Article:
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(Forbes and Goodsir, 1851)

Umbrella high when young [E.gracilis-young ], expanding lateral to become just flatter than hemispherical when fully grown [E.gracilis-habitus]; velum 1/4 - 1/3 of bell radius; stomach short, cross-shaped in section, with long narrow gastric peduncle on small conical base, peduncle extending far beyond umbrella margin in fully grown specimens; mouth with four simple lips [E.gracilis-insignis ].
Radial canals four, extending along gastric peduncle; these and ring canal narrow.
Gonads restricted to parts of radial canals along gastric peduncle, extending almost right along peduncle and in female making it cross-shaped in section.
Marginal tentacles usually only two [E.gracilis-medusa ] or four [E.gracilis-insignis ], several more in occasional specimens; without distinct swellings at base; 50-60 marginal swellings. Lateral cirri spiral, one on each side of marginal tentacle bases and usually one on each side of most marginal swellings. Eight closed marginal vesicles each with 1-6, usually 3 concretions.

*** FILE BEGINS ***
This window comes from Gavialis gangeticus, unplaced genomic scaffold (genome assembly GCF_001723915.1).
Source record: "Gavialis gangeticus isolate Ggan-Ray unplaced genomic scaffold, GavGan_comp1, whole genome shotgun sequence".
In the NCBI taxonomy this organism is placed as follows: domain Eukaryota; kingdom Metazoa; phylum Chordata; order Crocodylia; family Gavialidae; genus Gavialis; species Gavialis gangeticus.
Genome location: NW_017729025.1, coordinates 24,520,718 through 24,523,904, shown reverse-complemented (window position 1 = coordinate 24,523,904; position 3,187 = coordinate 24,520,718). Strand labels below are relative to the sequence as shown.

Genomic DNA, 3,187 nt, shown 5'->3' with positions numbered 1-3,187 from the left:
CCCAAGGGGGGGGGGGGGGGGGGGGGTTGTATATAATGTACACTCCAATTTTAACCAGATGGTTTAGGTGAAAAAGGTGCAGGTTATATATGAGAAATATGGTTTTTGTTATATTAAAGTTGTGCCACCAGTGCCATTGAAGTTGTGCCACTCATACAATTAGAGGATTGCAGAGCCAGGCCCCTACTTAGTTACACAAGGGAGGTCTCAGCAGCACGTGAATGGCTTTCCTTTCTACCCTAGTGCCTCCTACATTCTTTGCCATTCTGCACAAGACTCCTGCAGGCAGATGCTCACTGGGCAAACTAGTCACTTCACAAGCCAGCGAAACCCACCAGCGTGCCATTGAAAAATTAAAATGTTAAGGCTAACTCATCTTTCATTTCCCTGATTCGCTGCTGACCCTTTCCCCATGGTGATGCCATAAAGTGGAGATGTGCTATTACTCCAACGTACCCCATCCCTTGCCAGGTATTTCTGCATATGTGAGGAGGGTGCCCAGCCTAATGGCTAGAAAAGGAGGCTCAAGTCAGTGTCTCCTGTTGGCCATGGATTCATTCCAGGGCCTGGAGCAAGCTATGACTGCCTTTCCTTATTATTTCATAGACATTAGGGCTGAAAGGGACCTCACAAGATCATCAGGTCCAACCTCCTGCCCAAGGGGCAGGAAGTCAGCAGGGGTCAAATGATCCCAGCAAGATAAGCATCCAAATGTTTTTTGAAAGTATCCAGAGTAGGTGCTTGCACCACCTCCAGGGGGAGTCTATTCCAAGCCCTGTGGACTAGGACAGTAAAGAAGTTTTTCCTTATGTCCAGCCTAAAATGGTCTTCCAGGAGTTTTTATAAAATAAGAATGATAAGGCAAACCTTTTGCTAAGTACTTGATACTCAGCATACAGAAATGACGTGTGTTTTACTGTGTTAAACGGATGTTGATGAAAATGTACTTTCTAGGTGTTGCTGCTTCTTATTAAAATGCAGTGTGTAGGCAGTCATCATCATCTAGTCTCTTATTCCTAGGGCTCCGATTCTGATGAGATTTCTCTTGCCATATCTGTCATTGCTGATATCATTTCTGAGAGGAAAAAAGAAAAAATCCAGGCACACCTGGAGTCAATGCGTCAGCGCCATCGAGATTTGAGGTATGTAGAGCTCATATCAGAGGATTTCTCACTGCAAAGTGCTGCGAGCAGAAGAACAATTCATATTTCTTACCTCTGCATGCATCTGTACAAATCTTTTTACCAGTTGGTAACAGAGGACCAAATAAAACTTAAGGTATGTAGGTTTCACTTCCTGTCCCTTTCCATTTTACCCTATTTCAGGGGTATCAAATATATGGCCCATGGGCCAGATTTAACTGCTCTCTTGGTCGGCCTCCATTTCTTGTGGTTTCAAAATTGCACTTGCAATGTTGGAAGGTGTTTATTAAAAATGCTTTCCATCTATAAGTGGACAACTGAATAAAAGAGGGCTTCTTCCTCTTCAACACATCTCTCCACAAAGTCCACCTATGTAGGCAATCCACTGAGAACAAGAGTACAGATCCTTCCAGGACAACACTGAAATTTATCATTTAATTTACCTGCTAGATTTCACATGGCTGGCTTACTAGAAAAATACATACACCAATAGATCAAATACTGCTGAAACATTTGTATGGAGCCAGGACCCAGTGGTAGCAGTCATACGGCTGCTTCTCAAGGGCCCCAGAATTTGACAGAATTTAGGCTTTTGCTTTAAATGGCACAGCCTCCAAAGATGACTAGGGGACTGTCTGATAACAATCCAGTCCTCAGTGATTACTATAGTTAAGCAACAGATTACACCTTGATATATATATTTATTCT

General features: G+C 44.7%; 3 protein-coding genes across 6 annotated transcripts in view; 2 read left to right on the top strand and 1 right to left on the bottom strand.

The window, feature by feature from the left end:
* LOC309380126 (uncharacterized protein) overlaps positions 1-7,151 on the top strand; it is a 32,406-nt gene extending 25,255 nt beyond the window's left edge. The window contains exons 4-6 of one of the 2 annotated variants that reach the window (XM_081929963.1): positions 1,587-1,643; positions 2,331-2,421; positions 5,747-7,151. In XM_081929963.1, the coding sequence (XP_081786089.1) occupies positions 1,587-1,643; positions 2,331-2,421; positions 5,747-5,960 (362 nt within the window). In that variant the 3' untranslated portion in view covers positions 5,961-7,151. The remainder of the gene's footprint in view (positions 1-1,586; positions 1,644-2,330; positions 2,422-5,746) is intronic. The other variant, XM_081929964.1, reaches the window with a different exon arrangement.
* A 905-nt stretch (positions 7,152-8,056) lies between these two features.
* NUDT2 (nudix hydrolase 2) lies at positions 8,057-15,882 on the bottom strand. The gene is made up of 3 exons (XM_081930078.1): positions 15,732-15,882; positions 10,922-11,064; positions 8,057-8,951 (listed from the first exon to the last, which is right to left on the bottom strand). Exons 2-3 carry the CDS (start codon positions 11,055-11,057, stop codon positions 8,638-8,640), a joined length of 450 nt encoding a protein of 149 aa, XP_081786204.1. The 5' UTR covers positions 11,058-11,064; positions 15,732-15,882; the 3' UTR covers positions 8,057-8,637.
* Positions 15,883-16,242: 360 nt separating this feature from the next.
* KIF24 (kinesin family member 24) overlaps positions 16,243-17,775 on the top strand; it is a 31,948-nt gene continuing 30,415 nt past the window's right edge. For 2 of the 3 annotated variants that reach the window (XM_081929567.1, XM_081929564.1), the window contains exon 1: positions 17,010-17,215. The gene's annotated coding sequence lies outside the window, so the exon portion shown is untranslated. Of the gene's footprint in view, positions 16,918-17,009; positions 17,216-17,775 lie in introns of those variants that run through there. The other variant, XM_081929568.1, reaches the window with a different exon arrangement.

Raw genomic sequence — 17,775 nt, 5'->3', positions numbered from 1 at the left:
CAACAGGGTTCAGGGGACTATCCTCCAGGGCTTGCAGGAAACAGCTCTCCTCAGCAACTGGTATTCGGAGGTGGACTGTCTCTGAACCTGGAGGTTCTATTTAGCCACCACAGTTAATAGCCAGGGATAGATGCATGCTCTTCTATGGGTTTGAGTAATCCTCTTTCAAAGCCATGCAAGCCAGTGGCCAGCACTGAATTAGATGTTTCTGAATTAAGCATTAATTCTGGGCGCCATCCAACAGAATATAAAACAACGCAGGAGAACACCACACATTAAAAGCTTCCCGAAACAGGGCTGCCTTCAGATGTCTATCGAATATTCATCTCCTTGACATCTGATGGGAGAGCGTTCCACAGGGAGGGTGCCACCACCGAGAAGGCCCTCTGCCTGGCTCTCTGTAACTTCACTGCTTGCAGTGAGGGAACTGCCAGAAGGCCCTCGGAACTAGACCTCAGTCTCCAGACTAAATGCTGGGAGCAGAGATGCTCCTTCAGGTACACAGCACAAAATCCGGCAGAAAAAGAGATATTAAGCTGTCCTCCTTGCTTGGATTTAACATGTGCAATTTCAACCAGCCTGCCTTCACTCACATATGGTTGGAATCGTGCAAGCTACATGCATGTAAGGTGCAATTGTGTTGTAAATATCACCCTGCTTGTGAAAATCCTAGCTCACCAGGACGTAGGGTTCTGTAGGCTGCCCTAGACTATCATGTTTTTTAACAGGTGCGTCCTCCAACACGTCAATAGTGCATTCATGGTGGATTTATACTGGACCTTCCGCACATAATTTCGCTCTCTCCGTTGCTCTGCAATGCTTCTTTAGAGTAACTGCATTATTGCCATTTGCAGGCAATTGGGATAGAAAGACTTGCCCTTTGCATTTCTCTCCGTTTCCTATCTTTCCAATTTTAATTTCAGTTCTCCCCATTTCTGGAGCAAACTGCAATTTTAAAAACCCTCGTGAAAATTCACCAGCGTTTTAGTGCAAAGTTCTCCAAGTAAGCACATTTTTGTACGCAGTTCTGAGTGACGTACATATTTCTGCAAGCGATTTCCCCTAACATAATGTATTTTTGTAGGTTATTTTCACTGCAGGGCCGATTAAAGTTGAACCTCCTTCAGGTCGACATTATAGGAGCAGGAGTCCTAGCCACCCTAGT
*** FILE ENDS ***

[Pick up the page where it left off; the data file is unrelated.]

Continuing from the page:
Young specimens E.gracilis-juvenile; E.gracilis-young.

Umbrella diameter up to ca 30 mm (Russell, 1963d) but perhaps more usually up to ca 13 mm (Russell, 1953a; Kramp, 1959); apparently no more detailed information, but Russell (1953a) discussed development in relation to diameter.

Stomach and gonads pale pink or greenish, marginal swellings with fine black pigment granules, but colouration possibly to due local diet; remainder of medusa extremely transparent, glass-like.

[After Russell, 1953a] Medusa recorded off Plymouth every month of year but most commonly May-July with a lesser peak August-September; elsewhere in British Isles reported at different places from April to October, in latter month for example by Hamond (1963) off Norfolk.

Depth range
Medusa in coastal plankton.

Distribution in the North Sea
Northern North Sea, Skagerrak, Kattegat, probably absent from the SW North Sea.

World distribution
Medusa recorded from European coasts from Gulf of Trieste north to North Sea; common in W English Channel. In all Scottish coastal waters but not abundant (Fraser, 1972); recorded twice from China.

Hydroid only known from culture.

[After Cornelius, 1995a]

Eutima gracilis